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Harlan Ellison Remembered: "Walking Dead" Creator Robert Kirkman and Kevin Smith Pay Tribute to Science-Fiction Writer

Harlan Ellison Remembered:

Robert Kirkman and Kevin Smith have paid tribute to Harlan Ellison, recalling the influence that the legendary science fiction writer had on movies such as 'The Terminator.'

"Anyone working in genre stories can’t claim that they have no influence from Harlan Ellison," Kirkman, creator of comic book series "The Walking Dead," said to IMDb.

Ellison, who died on June 28 at 84 years old, wrote episodes of "The Twlight Zone," "The Outer Limits," and "Star Trek" among others.

Speaking to filmmaker Kevin Smith for IMDb, Kirkman said: "He touched every form of science fiction and everything orbiting that world. His contribution to the world can’t be underplayed. It’s something that all creative people hope for: Can I affect a genre, a medium in the way that someone like that does? He accomplished something monumental. It’s a tragic loss."

Smith recalled Ellison's episode of "The Outer Limits" from 1964 titled "Soldier," which led to a lawsuit against Orion Pictures after claims that 'The Terminator' drew ideas from the story. It was settled out of court and a credit was added.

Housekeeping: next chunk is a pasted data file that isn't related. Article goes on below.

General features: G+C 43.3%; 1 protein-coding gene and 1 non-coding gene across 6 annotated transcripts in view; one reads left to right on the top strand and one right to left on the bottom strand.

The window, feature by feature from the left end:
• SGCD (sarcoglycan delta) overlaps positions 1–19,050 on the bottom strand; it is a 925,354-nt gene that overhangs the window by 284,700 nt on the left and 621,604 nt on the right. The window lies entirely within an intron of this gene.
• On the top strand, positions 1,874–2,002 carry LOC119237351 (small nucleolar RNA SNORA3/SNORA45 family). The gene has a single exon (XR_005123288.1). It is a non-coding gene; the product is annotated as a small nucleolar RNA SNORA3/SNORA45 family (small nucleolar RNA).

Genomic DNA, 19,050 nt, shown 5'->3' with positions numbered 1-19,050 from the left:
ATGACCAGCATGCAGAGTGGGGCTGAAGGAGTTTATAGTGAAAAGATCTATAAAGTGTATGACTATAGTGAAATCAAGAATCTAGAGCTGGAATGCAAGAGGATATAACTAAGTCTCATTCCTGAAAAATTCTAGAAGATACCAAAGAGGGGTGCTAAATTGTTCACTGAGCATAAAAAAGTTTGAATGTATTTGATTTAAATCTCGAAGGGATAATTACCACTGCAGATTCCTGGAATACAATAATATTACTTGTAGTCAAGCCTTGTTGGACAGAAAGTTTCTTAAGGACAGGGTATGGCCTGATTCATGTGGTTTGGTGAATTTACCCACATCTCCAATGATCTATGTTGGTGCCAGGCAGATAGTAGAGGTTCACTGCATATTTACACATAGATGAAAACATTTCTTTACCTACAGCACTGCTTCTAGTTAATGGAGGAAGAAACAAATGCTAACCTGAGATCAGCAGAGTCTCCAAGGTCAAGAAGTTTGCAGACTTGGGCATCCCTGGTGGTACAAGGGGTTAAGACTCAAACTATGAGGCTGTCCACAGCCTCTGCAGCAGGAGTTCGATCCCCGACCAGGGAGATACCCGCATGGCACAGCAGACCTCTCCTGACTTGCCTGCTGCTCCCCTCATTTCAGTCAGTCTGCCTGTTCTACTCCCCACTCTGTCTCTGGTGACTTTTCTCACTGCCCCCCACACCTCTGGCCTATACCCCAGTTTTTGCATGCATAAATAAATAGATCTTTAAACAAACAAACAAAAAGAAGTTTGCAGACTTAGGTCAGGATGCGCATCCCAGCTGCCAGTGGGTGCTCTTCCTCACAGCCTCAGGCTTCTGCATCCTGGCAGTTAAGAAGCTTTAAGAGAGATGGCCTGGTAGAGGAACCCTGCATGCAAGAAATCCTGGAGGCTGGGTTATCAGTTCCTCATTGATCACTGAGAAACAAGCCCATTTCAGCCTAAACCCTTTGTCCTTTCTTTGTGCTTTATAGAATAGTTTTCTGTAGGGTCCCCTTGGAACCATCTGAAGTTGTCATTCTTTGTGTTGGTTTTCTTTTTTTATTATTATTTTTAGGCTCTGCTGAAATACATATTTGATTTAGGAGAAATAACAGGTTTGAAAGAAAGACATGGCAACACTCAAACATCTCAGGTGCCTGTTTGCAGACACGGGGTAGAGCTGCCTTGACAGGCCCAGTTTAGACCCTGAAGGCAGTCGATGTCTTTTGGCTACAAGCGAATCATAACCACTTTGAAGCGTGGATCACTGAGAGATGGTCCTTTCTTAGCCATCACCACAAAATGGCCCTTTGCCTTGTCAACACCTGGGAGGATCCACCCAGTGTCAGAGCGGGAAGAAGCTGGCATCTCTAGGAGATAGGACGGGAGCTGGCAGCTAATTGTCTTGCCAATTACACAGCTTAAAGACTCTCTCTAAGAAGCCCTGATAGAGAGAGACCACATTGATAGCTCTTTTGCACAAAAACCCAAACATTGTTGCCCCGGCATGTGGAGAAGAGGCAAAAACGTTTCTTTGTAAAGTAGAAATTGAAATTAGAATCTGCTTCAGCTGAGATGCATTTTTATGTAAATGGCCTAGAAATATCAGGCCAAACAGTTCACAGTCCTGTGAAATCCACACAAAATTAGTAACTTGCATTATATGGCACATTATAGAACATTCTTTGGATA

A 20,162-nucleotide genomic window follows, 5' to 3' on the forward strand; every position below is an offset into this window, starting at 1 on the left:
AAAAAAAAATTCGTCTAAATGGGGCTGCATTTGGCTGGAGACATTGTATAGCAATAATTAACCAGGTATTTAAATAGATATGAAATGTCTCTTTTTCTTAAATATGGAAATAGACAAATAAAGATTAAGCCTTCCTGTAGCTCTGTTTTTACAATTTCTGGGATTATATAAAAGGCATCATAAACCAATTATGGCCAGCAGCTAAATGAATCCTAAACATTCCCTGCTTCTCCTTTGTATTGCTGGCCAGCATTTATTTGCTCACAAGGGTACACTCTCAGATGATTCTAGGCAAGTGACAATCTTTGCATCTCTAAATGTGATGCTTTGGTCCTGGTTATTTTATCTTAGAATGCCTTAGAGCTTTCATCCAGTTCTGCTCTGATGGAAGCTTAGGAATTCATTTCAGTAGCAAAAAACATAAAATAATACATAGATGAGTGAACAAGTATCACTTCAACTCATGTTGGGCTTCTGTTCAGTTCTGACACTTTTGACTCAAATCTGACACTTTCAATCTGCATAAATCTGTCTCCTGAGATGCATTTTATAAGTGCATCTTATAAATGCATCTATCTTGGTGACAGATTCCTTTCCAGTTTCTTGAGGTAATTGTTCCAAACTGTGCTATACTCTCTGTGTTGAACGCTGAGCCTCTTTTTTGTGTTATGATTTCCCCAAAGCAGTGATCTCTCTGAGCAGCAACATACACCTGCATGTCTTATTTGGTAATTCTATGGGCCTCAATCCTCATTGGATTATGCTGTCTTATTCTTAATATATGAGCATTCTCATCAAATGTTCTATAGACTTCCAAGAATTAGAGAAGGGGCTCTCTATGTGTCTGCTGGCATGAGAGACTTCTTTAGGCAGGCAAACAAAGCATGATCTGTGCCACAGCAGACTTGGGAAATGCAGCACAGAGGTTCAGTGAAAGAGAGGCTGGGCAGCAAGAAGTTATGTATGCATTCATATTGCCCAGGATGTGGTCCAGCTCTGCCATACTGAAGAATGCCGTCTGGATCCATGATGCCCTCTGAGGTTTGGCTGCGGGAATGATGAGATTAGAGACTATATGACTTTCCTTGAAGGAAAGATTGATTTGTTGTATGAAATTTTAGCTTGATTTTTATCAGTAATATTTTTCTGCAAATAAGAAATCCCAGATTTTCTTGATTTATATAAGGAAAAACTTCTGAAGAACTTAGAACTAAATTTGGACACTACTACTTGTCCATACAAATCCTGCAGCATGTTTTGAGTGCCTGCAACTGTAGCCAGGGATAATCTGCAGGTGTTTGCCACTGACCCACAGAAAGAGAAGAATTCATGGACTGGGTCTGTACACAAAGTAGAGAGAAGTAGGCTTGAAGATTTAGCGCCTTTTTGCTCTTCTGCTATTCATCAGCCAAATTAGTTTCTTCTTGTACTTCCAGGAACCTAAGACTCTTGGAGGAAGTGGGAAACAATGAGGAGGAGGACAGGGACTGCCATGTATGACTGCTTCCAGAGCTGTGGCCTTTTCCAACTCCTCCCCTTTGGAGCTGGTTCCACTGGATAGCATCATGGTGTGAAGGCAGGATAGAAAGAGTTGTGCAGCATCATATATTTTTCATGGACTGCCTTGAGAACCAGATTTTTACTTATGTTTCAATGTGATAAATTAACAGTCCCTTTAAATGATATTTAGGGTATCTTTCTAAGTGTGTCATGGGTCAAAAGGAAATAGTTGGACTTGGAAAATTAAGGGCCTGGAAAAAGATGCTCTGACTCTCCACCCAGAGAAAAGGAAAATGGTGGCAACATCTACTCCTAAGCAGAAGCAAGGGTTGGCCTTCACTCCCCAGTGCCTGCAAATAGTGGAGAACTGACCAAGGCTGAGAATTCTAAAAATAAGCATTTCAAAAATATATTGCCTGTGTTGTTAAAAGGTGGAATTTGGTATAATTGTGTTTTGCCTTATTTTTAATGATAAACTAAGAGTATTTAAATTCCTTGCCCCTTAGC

"If you looked at a 'Terminator' VHS or watched in the theater when it came out, there was a credit that wasn't there that when you watched a LaserDisc later on. It said 'Acknowledgement to the works of Harlan Ellison'."

"I’m a fan. I know these things," Kirkman said.

Reflecting on how Ellison's name should be remembered, Smith said: "To genre enthusiasts of a certain age, [Ellison] is there constantly. To this next generation, maybe not as much.

"It’s up to people like us to say: "Hey, there was this great writer who laid a lot of track that other people traveled on for the rest of their careers.""

Ellison also acted as a conceptual consultant on "Babylon 5" and a creative consultant on the 1980s series of "The Twilight Zone" as well as writing the short story upon which post-apocalyptic feature "A Boy and His Dog" was based and the screenplay to 1966 drama feature "The Oscar."

Watch the full interview here